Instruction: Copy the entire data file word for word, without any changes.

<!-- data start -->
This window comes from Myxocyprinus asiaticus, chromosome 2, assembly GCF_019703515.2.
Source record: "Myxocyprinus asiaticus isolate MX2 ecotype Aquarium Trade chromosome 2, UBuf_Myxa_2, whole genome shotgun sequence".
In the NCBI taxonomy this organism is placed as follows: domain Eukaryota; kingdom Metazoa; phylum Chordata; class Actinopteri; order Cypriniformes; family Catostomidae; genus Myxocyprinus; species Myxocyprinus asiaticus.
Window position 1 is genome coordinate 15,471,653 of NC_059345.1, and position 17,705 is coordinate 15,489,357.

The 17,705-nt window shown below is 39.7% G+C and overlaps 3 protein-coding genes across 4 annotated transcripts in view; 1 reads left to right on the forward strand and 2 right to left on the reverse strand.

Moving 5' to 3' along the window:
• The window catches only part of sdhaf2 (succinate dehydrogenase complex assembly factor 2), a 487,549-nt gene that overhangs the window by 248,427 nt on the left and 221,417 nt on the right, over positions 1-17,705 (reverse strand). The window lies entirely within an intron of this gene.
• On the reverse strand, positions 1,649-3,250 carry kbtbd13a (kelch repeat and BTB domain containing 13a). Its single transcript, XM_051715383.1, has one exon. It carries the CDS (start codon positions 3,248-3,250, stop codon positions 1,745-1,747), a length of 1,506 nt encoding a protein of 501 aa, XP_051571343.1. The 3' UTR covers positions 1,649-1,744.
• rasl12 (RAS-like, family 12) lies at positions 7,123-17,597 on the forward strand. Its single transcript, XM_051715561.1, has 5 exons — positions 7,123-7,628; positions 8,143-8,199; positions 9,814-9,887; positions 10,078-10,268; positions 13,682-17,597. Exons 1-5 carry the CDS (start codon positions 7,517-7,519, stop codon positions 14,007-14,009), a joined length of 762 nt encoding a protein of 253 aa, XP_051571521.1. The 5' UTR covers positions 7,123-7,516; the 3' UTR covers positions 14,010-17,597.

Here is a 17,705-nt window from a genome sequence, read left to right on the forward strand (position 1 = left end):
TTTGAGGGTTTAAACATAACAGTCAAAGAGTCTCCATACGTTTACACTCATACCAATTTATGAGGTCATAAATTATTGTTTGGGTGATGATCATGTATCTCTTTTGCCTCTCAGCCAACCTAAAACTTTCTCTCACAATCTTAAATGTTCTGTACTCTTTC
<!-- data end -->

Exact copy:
This window comes from Myxocyprinus asiaticus, chromosome 2, assembly GCF_019703515.2.
Source record: "Myxocyprinus asiaticus isolate MX2 ecotype Aquarium Trade chromosome 2, UBuf_Myxa_2, whole genome shotgun sequence".
In the NCBI taxonomy this organism is placed as follows: domain Eukaryota; kingdom Metazoa; phylum Chordata; class Actinopteri; order Cypriniformes; family Catostomidae; genus Myxocyprinus; species Myxocyprinus asiaticus.
Window position 1 is genome coordinate 15,471,653 of NC_059345.1, and position 17,705 is coordinate 15,489,357.

The 17,705-nt window shown below is 39.7% G+C and overlaps 3 protein-coding genes across 4 annotated transcripts in view; 1 reads left to right on the forward strand and 2 right to left on the reverse strand.

Moving 5' to 3' along the window:
• The window catches only part of sdhaf2 (succinate dehydrogenase complex assembly factor 2), a 487,549-nt gene that overhangs the window by 248,427 nt on the left and 221,417 nt on the right, over positions 1-17,705 (reverse strand). The window lies entirely within an intron of this gene.
• On the reverse strand, positions 1,649-3,250 carry kbtbd13a (kelch repeat and BTB domain containing 13a). Its single transcript, XM_051715383.1, has one exon. It carries the CDS (start codon positions 3,248-3,250, stop codon positions 1,745-1,747), a length of 1,506 nt encoding a protein of 501 aa, XP_051571343.1. The 3' UTR covers positions 1,649-1,744.
• rasl12 (RAS-like, family 12) lies at positions 7,123-17,597 on the forward strand. Its single transcript, XM_051715561.1, has 5 exons — positions 7,123-7,628; positions 8,143-8,199; positions 9,814-9,887; positions 10,078-10,268; positions 13,682-17,597. Exons 1-5 carry the CDS (start codon positions 7,517-7,519, stop codon positions 14,007-14,009), a joined length of 762 nt encoding a protein of 253 aa, XP_051571521.1. The 5' UTR covers positions 7,123-7,516; the 3' UTR covers positions 14,010-17,597.

Here is a 17,705-nt window from a genome sequence, read left to right on the forward strand (position 1 = left end):
TTTGAGGGTTTAAACATAACAGTCAAAGAGTCTCCATACGTTTACACTCATACCAATTTATGAGGTCATAAATTATTGTTTGGGTGATGATCATGTATCTCTTTTGCCTCTCAGCCAACCTAAAACTTTCTCTCACAATCTTAAATGTTCTGTACTCTTTC